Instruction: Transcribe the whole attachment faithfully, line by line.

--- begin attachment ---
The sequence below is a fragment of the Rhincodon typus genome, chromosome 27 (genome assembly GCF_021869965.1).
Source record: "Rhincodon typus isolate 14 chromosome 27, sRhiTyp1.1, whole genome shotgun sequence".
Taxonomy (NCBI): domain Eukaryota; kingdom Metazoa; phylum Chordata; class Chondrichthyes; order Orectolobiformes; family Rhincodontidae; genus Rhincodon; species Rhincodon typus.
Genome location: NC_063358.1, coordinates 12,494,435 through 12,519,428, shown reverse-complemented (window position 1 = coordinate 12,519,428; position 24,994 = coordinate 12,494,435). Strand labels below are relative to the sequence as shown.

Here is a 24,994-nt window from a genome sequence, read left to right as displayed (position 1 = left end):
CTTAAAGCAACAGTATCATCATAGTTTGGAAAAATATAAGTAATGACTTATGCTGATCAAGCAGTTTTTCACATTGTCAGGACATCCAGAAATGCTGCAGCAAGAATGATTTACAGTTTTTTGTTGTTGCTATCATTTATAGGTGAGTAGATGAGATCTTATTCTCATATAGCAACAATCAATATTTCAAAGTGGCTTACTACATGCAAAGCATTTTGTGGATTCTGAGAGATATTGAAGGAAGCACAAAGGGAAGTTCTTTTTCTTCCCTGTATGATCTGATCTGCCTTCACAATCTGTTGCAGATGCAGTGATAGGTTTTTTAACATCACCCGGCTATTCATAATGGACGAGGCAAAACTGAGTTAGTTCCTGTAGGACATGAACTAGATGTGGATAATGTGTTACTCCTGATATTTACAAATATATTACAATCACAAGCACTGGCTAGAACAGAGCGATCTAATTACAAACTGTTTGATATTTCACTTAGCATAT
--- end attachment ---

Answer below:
The sequence below is a fragment of the Rhincodon typus genome, chromosome 27 (genome assembly GCF_021869965.1).
Source record: "Rhincodon typus isolate 14 chromosome 27, sRhiTyp1.1, whole genome shotgun sequence".
Taxonomy (NCBI): domain Eukaryota; kingdom Metazoa; phylum Chordata; class Chondrichthyes; order Orectolobiformes; family Rhincodontidae; genus Rhincodon; species Rhincodon typus.
Genome location: NC_063358.1, coordinates 12,494,435 through 12,519,428, shown reverse-complemented (window position 1 = coordinate 12,519,428; position 24,994 = coordinate 12,494,435). Strand labels below are relative to the sequence as shown.

Here is a 24,994-nt window from a genome sequence, read left to right as displayed (position 1 = left end):
CTTAAAGCAACAGTATCATCATAGTTTGGAAAAATATAAGTAATGACTTATGCTGATCAAGCAGTTTTTCACATTGTCAGGACATCCAGAAATGCTGCAGCAAGAATGATTTACAGTTTTTTGTTGTTGCTATCATTTATAGGTGAGTAGATGAGATCTTATTCTCATATAGCAACAATCAATATTTCAAAGTGGCTTACTACATGCAAAGCATTTTGTGGATTCTGAGAGATATTGAAGGAAGCACAAAGGGAAGTTCTTTTTCTTCCCTGTATGATCTGATCTGCCTTCACAATCTGTTGCAGATGCAGTGATAGGTTTTTTAACATCACCCGGCTATTCATAATGGACGAGGCAAAACTGAGTTAGTTCCTGTAGGACATGAACTAGATGTGGATAATGTGTTACTCCTGATATTTACAAATATATTACAATCACAAGCACTGGCTAGAACAGAGCGATCTAATTACAAACTGTTTGATATTTCACTTAGCATAT